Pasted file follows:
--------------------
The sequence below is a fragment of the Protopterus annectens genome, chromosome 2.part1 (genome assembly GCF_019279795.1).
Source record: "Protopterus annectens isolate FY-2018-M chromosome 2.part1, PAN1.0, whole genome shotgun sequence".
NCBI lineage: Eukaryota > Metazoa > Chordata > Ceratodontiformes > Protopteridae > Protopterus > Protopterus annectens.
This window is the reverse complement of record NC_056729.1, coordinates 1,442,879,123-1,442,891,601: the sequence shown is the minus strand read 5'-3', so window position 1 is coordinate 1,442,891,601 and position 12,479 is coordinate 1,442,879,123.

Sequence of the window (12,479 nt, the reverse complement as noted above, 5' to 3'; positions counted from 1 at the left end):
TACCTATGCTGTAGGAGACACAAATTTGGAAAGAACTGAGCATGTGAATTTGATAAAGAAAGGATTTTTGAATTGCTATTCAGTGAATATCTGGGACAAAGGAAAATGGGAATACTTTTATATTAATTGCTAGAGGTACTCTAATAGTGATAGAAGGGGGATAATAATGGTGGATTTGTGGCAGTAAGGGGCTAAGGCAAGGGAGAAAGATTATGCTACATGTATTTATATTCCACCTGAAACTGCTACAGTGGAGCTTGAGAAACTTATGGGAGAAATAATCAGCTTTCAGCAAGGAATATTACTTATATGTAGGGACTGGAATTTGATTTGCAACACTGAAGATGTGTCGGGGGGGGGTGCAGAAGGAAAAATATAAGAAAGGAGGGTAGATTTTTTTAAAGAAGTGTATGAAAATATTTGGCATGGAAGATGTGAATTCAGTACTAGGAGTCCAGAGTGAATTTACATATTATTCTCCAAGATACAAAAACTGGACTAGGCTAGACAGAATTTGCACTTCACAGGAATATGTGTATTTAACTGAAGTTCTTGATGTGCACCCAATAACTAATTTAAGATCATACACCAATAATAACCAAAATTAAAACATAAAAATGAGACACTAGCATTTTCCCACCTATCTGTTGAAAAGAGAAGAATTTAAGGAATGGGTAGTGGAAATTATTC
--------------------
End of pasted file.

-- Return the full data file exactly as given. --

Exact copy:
The sequence below is a fragment of the Protopterus annectens genome, chromosome 2.part1 (genome assembly GCF_019279795.1).
Source record: "Protopterus annectens isolate FY-2018-M chromosome 2.part1, PAN1.0, whole genome shotgun sequence".
NCBI lineage: Eukaryota > Metazoa > Chordata > Ceratodontiformes > Protopteridae > Protopterus > Protopterus annectens.
This window is the reverse complement of record NC_056729.1, coordinates 1,442,879,123-1,442,891,601: the sequence shown is the minus strand read 5'-3', so window position 1 is coordinate 1,442,891,601 and position 12,479 is coordinate 1,442,879,123.

Sequence of the window (12,479 nt, the reverse complement as noted above, 5' to 3'; positions counted from 1 at the left end):
TACCTATGCTGTAGGAGACACAAATTTGGAAAGAACTGAGCATGTGAATTTGATAAAGAAAGGATTTTTGAATTGCTATTCAGTGAATATCTGGGACAAAGGAAAATGGGAATACTTTTATATTAATTGCTAGAGGTACTCTAATAGTGATAGAAGGGGGATAATAATGGTGGATTTGTGGCAGTAAGGGGCTAAGGCAAGGGAGAAAGATTATGCTACATGTATTTATATTCCACCTGAAACTGCTACAGTGGAGCTTGAGAAACTTATGGGAGAAATAATCAGCTTTCAGCAAGGAATATTACTTATATGTAGGGACTGGAATTTGATTTGCAACACTGAAGATGTGTCGGGGGGGGGTGCAGAAGGAAAAATATAAGAAAGGAGGGTAGATTTTTTTAAAGAAGTGTATGAAAATATTTGGCATGGAAGATGTGAATTCAGTACTAGGAGTCCAGAGTGAATTTACATATTATTCTCCAAGATACAAAAACTGGACTAGGCTAGACAGAATTTGCACTTCACAGGAATATGTGTATTTAACTGAAGTTCTTGATGTGCACCCAATAACTAATTTAAGATCATACACCAATAATAACCAAAATTAAAACATAAAAATGAGACACTAGCATTTTCCCACCTATCTGTTGAAAAGAGAAGAATTTAAGGAATGGGTAGTGGAAATTATTC